Perfect Union banner
1 - 10 of 10 Posts

·
Registered
Joined
·
44 Posts
Discussion Starter · #1 ·
Hello,

I just recently got my M1 Garand. At this point, I don't feel comfortable shooting it due to some issues I found. I only gave $300 for the rifle so I feel I got a great deal on it regardless. Upon tear down, I found about an inch of the recoil spring is broken off. That is no big deal, and an easy fix. However, the receiver has a hairline crack in the back portion of it. It goes all the way though to the inside. Here is a picture of my M1, and the receiver with the crack. The question is, can this crack be welded or otherwise repaired. I would like to keep the original receiver intact on the rifle. My M1, is a Winchester, built in or around May of 1942. It does have a Springfield barrel with a June 1951 date, and a few other SA parts, so not all the parts are original Winchester. The receiver does NOT show signs of being a welded "demilitarized" receiver. Inside the receiver looks good. I am also including a link to pictures of the parts when I tore it down. Without further adue. Here is my Winchester.


And here is the crack in question. What would it take to weld this and make it safe to fire?


Here is the link to the my album with all the pictures of parts, etc.
M1 pictures by Tudorp - Photobucket
 

·
Registered
Joined
·
437 Posts
Yes, it can be repaired. Whether it's safe is controversial. Even if it's safe, it might not be worth it. There are many Garand receivers out there that have been welded. I'm not an expert in that area, but I do know it takes a welder experienced in TIG welding receivers, plus you'll almost certainly need to re-heat treat the receiver.
Your longitudinal crack is not the typical vertical crack that's caused by an out of battery slamfire or launching a grenade without one of the pressure-relief gas plugs. Nor does the back of your bolt look peened.

I know you wanted to keep the Winchester receiver, but I'd be inclined to replace that receiver. There are a fair number of Garand receivers out there.

The other (potential) issue is that your rifle is a Blue Sky import. These guns were re-imported from Korea about 20-odd years ago. There are lots of horror stories about Blue Sky guns, all of which were mixmaster rifles (like yours). Seems lots of them had shot-out bores and worn parts that were been re-parkerized to make them look good. Before sinking more $ into this rifle (which does look very nice, BTW), you might want to make sure it's worth sinking $ into.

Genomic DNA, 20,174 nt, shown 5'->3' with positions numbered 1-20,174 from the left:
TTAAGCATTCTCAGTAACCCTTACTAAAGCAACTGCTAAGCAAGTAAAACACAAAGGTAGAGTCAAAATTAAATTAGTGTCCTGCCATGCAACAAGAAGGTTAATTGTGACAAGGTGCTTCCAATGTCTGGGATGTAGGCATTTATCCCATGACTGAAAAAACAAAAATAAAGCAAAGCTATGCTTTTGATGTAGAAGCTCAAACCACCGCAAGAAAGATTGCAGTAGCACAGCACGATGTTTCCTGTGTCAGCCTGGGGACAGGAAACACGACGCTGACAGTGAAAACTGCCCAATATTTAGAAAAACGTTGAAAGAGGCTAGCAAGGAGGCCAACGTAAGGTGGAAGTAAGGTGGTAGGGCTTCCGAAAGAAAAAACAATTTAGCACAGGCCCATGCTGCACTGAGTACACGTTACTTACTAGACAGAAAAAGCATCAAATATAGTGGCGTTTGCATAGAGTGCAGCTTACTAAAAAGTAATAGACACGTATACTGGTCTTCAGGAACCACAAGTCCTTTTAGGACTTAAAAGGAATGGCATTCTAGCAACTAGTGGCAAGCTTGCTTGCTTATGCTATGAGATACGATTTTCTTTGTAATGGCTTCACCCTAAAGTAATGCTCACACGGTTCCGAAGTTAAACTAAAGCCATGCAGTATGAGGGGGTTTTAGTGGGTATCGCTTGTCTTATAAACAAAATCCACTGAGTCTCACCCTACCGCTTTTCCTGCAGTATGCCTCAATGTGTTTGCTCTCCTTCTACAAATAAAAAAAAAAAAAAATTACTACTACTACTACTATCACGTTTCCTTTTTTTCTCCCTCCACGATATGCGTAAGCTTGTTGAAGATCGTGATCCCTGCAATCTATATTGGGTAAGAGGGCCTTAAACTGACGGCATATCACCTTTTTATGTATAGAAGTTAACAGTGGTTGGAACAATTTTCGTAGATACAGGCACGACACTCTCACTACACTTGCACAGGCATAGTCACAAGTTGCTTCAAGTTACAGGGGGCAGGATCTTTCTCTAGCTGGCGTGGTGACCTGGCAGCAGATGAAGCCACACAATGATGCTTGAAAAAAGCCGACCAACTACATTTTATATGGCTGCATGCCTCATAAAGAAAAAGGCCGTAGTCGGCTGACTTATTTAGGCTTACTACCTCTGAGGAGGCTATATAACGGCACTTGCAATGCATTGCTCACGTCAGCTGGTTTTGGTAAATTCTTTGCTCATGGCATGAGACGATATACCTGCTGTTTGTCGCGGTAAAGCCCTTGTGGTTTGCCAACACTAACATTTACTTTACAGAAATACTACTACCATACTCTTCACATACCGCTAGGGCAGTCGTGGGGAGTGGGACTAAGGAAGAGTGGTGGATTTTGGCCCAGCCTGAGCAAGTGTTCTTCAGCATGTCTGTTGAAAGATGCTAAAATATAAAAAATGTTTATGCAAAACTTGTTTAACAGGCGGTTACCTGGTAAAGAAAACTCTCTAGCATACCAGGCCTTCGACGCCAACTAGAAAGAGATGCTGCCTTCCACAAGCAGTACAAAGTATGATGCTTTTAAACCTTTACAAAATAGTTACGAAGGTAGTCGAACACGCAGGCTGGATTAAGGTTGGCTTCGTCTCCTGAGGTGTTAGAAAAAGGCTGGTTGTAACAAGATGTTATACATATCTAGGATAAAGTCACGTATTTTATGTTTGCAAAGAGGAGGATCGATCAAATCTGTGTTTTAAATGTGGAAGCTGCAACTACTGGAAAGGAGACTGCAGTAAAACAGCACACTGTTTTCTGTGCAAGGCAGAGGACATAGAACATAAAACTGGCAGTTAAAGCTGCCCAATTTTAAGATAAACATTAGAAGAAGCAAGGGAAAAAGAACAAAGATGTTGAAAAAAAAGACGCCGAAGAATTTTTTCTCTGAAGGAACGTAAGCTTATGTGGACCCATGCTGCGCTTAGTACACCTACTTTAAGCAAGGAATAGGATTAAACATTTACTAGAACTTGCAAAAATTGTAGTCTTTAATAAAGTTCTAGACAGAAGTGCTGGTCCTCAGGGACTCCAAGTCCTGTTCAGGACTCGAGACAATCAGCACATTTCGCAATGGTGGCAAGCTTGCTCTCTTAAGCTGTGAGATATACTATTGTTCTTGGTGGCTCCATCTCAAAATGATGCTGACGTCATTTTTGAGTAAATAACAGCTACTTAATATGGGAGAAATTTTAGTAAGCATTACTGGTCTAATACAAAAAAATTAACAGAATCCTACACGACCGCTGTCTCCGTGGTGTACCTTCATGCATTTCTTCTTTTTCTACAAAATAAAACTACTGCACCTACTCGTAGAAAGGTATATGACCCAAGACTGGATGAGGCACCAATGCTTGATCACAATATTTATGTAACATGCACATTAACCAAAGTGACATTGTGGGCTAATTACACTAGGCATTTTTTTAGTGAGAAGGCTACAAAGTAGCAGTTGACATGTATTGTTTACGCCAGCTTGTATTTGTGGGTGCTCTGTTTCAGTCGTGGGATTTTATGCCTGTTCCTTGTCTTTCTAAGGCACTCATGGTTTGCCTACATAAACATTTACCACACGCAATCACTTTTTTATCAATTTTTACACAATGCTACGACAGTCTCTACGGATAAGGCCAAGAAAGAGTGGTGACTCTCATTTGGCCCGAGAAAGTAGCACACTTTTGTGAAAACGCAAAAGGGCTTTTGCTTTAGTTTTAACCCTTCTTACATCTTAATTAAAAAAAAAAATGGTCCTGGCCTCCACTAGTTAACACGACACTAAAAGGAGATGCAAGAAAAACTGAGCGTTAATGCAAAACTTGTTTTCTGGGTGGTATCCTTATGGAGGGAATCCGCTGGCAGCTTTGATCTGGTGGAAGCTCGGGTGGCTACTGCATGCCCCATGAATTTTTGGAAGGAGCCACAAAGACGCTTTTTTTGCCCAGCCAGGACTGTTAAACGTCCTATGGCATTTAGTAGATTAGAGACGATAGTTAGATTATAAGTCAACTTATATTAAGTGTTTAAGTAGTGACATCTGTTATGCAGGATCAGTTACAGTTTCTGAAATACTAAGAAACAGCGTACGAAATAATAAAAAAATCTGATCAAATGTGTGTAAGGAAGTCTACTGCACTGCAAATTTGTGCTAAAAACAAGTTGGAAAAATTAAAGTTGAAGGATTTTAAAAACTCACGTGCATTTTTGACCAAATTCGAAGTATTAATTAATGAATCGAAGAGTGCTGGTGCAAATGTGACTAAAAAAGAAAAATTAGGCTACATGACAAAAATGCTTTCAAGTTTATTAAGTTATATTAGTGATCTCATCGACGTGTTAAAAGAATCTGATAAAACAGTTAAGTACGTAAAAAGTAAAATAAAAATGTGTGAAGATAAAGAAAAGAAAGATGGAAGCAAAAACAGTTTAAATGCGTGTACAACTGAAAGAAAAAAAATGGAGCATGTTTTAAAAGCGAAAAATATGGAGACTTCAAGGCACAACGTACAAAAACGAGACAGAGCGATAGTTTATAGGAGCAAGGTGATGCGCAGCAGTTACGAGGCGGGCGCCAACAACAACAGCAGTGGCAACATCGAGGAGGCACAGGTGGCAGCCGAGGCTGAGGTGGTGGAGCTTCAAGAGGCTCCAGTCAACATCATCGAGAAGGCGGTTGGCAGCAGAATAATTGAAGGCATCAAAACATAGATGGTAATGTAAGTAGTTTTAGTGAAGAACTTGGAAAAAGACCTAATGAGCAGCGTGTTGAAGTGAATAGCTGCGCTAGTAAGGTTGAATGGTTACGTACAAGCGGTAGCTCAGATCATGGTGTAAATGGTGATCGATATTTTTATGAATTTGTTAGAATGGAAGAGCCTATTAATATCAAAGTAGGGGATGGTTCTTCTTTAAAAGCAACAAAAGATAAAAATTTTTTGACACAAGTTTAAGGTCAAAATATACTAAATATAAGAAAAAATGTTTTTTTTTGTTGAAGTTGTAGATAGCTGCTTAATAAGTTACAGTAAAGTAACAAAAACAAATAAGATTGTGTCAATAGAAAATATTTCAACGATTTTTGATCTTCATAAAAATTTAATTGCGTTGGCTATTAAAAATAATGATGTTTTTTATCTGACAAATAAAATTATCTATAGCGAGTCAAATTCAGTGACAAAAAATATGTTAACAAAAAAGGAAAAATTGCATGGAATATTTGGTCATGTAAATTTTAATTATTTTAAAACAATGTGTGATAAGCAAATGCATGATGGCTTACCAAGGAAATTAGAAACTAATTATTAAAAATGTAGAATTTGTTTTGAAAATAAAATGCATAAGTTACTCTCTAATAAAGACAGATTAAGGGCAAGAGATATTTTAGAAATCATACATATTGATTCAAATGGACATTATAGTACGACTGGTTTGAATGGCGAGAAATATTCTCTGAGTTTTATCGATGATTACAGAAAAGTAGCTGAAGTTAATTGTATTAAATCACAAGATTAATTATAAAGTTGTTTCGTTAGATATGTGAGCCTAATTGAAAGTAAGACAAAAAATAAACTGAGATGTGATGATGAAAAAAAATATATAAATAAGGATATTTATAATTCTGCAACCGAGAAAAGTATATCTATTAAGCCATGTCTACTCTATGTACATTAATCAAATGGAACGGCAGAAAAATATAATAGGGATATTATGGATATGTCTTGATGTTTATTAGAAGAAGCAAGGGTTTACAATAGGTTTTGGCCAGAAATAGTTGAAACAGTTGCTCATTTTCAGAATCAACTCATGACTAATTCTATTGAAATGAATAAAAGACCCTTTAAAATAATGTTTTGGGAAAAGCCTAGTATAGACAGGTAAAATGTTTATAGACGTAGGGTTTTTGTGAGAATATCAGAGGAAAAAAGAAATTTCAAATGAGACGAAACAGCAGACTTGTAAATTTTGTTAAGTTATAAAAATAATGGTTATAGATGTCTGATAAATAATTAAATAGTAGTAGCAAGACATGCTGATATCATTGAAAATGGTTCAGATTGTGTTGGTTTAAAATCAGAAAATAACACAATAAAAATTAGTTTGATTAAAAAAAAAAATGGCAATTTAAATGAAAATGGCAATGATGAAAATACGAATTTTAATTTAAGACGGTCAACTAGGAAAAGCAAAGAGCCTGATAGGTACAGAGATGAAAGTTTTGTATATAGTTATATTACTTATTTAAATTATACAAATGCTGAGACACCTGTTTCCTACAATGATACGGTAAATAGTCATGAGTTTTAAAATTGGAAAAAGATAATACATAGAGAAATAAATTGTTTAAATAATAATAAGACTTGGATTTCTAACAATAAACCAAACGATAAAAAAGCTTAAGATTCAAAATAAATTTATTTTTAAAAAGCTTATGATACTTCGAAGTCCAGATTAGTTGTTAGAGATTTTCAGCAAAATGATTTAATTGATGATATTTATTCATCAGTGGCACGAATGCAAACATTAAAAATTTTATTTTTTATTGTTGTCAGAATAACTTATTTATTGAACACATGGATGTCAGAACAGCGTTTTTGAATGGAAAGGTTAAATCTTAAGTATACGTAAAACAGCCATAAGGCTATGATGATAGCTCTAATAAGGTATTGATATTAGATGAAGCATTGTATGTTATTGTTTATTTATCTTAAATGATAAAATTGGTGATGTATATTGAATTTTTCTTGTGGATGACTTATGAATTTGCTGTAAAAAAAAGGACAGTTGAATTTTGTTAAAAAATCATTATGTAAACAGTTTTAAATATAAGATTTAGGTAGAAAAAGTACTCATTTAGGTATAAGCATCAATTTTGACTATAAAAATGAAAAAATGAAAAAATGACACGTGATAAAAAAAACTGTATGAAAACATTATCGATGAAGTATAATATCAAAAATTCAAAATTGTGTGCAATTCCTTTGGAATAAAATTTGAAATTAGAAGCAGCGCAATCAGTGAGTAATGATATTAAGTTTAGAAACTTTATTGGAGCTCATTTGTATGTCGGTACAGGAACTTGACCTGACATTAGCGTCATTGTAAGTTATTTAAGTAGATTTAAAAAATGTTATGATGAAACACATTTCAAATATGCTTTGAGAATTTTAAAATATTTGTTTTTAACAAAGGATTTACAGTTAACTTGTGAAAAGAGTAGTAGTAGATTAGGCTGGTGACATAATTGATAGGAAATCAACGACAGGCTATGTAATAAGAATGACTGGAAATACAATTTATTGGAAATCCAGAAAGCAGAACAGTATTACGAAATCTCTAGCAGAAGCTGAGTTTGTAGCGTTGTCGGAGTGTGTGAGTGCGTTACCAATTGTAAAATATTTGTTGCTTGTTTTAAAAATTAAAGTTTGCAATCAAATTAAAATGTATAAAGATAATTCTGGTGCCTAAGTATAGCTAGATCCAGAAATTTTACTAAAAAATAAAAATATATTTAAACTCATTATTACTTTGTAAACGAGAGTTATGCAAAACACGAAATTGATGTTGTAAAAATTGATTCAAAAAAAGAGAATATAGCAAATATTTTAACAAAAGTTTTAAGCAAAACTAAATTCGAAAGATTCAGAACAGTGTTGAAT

·
Registered
Joined
·
44 Posts
Discussion Starter · #3 ·
It does have a "Blue Sky" marking on the muzzle... Is that what that means?

Actually it is a Winchester, but has some Springfield marked parts ("SA"). The barrel on the charging arm side is marked as a Springfield Armory, June 1951. The Winchester serial puts the original build of the Garand from Winchester as May 1941.
 

·
Registered
Joined
·
437 Posts
Yep, the Blue Sky marking is the importer name. Googling Blue Sky Imports will get you the good, bad and ugly.

The reason I said "mixmaster" is that, while the receiver is a Winchester, not all of the other parts are: you have a mix of Winchester and Springfield Armory (and perhaps other makers) parts on your rifle. No big deal, it just means that it has almost certainly been rebuilt at least once, just like all the other non-collector Garands out there. That doesn't matter for a shooter (all the CMP Rack, Field and Service Grade rifles are mixmasters). The collector value is already lowered by the Blue Sky marking, but non-"correct" parts pretty much negates any collector value.

I'd do a careful check of the parts to see if any are out of allowable tolerances and see how much muzzle wear it has (throat wear is less detrimental to accuracy). Criterion makes brand new Garand barrels, price is about $180, plus the cost for rebarreling and headspacing. Surplus barrels run about $200 and up to OMG prices, depending on rarity.
A new surplus receiver will run you about $200-$250, but you might not find any Winchesters. Price that against the cost of a repair.

Based on finances and your comfort level with a weld vs. your desire to have a Winchester, you can decide which way to go. By the time you get done, you'll likely be at the price of a CMP Field Grade rifle ($525), perhaps even a Service Grade ($625).

There are some folks (braver than I) who will willingly give you at least what you paid for it, because they "ain't skeert" of a cracked receiver, and/or have the skill to reweld it.

OTOH, if you're dead set on having a Winchester Garand, you'll want to join the Garand Collector's Association, learn all the arcane tidbits about what is "correct" and set about collecting all the parts to make it so. It gets expensive, but it might be worth it to you.
 

·
Registered
Joined
·
104 Posts
CMP sells original M1 receivers
 

·
Registered
Joined
·
9 Posts
It is very difficult to terminate a stress crack by welding to keep it from further propagation. Odds are the underlying metal had either an alloy mixture deficiency due to war time conditions, or, the metal was stressed by differential cooling, if not by exceeding strain during manufacture to size it. The normal cyclic stress is too close to the modulus of elasticity, or it wouldn't have cracked in the first place. Life is to short not to do it right. Alot of the rebuilds were repatriated from Korea after the war, and they are known for short-cut being taken.
 

·
Registered
Joined
·
25 Posts
I had a slam fire when out of battery with a M1. It was a combination of errors but the most obvious was using a federal match primer, too soft for a gas gun. The receiver had a verticle split about one inch from the rear of the receiver. A local M1 builder tig welded it and I shot it for a few years then it was stolen. This was a verticle split and also not a stress crack. I do not have an opinion to offer.
 
1 - 10 of 10 Posts
Top